A recent string of deadly heroin overdoses in western Pennsylvania has not left the Ambridge area untouched.
Three people have died this week from suspected heroin-related deaths in the Ambridge area, most recently on Thursday with the death of a 22-year-old woman, according to Beaver County officials.
Authorities say a lethal combination of heroin and a pain killer called fentanyl has been making the rounds in western Pennsylvania, and other counties. Bags of the heroin being distributed are labeled “Theraflu” and "Bud Ice," but NPR reports that authorities suspect dealers might be re-branding the fentanyl-laced heroin.
A 48-year-old woman who overdosed early Tuesday in the 800 block of Duss Avenue in Ambridge was found with two stamp bags marked "Thor," according to borough police.
Ambridge Police Chief James Mann said the 22-year-old from Thursday's fatal overdose had a plain green bag marked "100% Pure."
The woman had been released from a halfway house just a day before police were called at 11:54 p.m. to her apartment in the 800 block of Duss Avenue. Police were told a woman with a history of drug and alcohol problems was down and not breathing.
"We were averaging about a couple a month," Mann said. "There's definitely an epidemic with this heroin."
Tatalovich-Rossi said she hasn’t seen any bags stamped with "Theraflu" in Beaver County, but cautioned that none of the heroin-related deaths should be minimized.
“We have heroin drug overdoses often," she said. "It’s just that, since this Theraflu has been brought to attention, people think this is the new thing. Unfortunately, this is nothing new to our office, as far as the drug-related deaths. Surrounding counties are in the same boat.”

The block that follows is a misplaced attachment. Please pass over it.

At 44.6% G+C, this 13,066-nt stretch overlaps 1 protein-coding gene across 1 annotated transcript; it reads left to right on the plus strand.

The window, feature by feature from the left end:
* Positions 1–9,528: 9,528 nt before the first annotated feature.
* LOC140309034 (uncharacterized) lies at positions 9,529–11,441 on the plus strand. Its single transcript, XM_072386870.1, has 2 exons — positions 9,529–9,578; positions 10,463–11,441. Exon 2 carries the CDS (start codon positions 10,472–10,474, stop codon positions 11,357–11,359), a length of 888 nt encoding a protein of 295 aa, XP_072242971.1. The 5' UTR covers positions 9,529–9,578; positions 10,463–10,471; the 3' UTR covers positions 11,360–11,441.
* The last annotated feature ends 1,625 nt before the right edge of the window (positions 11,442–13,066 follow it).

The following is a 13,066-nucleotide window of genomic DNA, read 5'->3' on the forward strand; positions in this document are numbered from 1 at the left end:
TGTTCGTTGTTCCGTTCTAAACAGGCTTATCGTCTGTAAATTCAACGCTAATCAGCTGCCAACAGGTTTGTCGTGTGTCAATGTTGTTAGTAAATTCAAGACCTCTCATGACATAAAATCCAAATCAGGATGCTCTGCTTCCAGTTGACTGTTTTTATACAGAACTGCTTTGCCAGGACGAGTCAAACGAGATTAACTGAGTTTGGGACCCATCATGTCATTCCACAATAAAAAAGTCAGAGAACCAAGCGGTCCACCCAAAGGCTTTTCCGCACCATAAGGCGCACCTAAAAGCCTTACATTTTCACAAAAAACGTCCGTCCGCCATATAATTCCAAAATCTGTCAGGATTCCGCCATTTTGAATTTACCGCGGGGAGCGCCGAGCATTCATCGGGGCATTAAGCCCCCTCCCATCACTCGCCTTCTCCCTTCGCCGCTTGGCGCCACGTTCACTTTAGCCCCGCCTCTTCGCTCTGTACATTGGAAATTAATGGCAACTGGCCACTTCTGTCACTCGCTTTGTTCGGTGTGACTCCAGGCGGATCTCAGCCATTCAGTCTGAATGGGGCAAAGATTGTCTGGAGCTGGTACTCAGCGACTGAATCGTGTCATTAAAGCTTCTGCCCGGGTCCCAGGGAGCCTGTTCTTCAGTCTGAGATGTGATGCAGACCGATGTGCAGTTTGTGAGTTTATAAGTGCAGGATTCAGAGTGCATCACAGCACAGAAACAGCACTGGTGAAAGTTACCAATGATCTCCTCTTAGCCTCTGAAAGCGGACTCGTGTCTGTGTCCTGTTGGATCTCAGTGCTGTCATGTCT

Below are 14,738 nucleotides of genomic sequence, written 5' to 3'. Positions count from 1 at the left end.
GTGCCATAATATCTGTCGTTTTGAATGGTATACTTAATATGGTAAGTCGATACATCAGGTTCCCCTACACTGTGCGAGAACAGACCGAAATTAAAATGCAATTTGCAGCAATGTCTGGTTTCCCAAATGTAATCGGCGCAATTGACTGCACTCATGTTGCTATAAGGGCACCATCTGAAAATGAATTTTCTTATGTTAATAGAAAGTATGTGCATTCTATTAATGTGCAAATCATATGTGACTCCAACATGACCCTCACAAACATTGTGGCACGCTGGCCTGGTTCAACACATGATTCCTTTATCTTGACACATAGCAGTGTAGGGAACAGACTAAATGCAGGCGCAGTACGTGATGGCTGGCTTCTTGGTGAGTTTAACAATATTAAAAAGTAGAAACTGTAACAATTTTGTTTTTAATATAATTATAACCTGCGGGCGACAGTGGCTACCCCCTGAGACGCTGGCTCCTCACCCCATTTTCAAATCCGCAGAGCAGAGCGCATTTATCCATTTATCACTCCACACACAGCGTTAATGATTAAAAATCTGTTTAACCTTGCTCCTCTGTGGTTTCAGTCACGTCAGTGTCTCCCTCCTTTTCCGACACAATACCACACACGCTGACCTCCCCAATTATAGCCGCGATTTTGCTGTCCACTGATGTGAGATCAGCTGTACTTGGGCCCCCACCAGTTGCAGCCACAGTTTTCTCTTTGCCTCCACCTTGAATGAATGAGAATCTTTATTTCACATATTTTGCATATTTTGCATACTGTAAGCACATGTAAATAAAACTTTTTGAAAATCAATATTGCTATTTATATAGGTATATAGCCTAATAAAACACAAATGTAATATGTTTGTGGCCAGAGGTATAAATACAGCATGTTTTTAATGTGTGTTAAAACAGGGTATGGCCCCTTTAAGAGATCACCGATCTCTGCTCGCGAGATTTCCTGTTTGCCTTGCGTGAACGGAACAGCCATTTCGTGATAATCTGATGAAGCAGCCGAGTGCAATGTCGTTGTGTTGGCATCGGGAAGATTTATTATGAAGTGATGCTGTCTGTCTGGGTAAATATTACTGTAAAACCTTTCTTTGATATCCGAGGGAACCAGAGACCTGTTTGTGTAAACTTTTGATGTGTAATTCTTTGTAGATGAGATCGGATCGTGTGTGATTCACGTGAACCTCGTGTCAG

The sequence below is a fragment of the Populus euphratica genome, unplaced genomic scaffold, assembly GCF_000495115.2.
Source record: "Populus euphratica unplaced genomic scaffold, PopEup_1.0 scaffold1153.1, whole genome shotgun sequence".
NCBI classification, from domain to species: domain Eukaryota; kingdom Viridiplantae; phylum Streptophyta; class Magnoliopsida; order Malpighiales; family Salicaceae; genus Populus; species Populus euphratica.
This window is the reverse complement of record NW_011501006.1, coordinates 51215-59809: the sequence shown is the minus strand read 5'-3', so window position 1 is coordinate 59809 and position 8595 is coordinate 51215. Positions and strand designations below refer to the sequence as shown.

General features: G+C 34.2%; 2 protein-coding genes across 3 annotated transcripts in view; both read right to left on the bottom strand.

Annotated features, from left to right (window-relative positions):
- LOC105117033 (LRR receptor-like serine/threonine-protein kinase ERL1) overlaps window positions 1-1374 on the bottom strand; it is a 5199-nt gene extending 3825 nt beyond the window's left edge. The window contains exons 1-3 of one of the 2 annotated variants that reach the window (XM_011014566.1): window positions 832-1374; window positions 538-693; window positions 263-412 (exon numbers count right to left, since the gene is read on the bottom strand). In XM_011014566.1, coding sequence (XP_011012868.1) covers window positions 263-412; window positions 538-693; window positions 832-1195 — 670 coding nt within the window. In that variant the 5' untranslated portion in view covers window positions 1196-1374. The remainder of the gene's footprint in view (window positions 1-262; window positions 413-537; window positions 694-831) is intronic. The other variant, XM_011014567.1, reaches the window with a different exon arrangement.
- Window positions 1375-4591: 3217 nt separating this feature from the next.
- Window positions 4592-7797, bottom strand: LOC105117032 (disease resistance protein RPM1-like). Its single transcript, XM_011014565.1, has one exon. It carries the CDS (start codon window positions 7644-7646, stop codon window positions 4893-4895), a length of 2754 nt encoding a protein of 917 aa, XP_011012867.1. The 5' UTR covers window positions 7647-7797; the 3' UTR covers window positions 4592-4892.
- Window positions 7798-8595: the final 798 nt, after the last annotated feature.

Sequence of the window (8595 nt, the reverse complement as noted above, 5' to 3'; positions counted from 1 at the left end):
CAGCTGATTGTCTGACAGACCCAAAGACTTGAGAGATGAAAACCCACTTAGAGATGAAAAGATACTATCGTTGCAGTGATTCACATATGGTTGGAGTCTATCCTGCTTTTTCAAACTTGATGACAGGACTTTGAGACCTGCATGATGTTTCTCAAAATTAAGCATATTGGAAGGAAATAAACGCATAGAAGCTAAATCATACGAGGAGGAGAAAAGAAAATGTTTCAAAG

U.S. Attorney David J. Hickton with the Western District of Pennsylvania, issued a statement last week promising to uncover the source of the highly dangerous drug, and to prosecute those responsible for the tragic deaths.
Police have arrested several people, including April Operman, 41, of Zelienople, a mother of three, who was found with 18 bags stamped with "Theraflu" in her home.
“We urge persons who are addicted, and those of you with loved ones who are addicted, to use this outbreak as a reason to seek treatment,” Hickton said.
Anyone with tips or information should contact their local police department. For resources and help dealing with substance abuse, click here.
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